Creative Soccer Culture

What to do with the Nike Hypervenom?

When the player who’s supposed to be the “face” of the product doesn’t wear it then there’s always going to be question marks. Throw in the fact that the Hypervenom II had to change uppers midway through its shelf-life, and players are still trying to accurately figure out a way to separate it from the Mercurial… then we can’t help but ponder the future for Nike’s Hypervenom series.

It’s a boot that has been a member of the Nike stable ever since the Swoosh decided to toss the T90 aside like an unwanted World Cup winning legend at a Man United training ground. The T90 was a hard act to follow, it was much-loved, and the Hypervenom arrived with hype but is it all turning a bit venomous? It’s a release that hasn’t quite obtained a true identity. How can a boot that’s been on the market for over three years still feel like a product that we’re no closer to understanding now, than we were in 2013? Shaking the magic 8-ball of football future, we keep coming up with the same response: outlook is hazy.

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Neymar's Vapor XI disguised as a Hypervenom Phinish II.

One of the biggest headaches facing Nike and the Hypervenom’s present and future status as a major boot in the market is the face of the boot silo: Neymar. If Nike was looking for a star to pick up the mantle once CR7 starts to lose a bit of the sparkle, the Barcelona forward would be the perfect player to shift into that role. Young, flashy, and an easy player to market to a multitude of fan-bases, the Brazilian attacker feels like the next player to stand at the peak of the Nike mountain.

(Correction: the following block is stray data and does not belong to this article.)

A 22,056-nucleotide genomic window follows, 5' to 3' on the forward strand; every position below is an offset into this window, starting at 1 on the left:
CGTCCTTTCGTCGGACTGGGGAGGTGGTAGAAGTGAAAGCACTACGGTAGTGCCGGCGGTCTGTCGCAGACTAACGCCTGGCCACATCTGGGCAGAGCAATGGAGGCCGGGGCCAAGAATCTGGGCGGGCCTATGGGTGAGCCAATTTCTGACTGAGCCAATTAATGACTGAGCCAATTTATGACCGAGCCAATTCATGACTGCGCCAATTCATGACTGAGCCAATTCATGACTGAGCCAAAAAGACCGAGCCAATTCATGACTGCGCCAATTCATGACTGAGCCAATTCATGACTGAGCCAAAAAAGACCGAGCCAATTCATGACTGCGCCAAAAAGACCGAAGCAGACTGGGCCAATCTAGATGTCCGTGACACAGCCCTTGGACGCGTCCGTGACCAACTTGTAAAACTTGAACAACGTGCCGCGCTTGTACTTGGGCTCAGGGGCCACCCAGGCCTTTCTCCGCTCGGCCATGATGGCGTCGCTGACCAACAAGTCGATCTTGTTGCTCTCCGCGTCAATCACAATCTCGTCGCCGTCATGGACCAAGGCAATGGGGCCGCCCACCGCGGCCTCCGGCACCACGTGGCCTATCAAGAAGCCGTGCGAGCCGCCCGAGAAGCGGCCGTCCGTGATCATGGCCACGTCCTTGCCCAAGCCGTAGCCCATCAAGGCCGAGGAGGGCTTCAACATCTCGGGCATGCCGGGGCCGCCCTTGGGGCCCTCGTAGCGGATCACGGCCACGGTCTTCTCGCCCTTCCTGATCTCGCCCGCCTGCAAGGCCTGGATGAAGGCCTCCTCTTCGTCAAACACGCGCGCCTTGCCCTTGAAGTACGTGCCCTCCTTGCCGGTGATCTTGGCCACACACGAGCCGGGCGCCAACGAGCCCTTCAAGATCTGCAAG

However, the problem isn’t how great Neymar will be for the future of Nike… it’s the simple fact that Neymar is supposed to be the main representative of the Hypervenom franchise, but doesn’t actually wear the Hypervenom at all. No matter what the situation actually is for Neymar, it’s been one of the worst kept secrets that the tricky player sports a disguised version of the Nike Mercurial. Even after receiving signature colourways and special edition versions of the Hypervenom, the Swoosh merely painted up the current Mercurial Vapor and hoped that we wouldn’t notice (note: we noticed).

If you can’t get the player that’s the lead of the marketing, the player that’s wearing all your special editions, a player that you’ve created a player-specific look that is a homage to his history within the game, and he still can’t seem to stomach the actual boot… something’s not quite right. Sure, you could switch the boot to another player. Yeah, finally letting Neymar wear the Vapor publicly could allow him to truly be in line for Ronaldo’s throne. But, the damage has definitely been done as too many are already questioning the validity of the Hypervenom silo.

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The upper of the Hypervenom II before it was changed due to stiff criticism.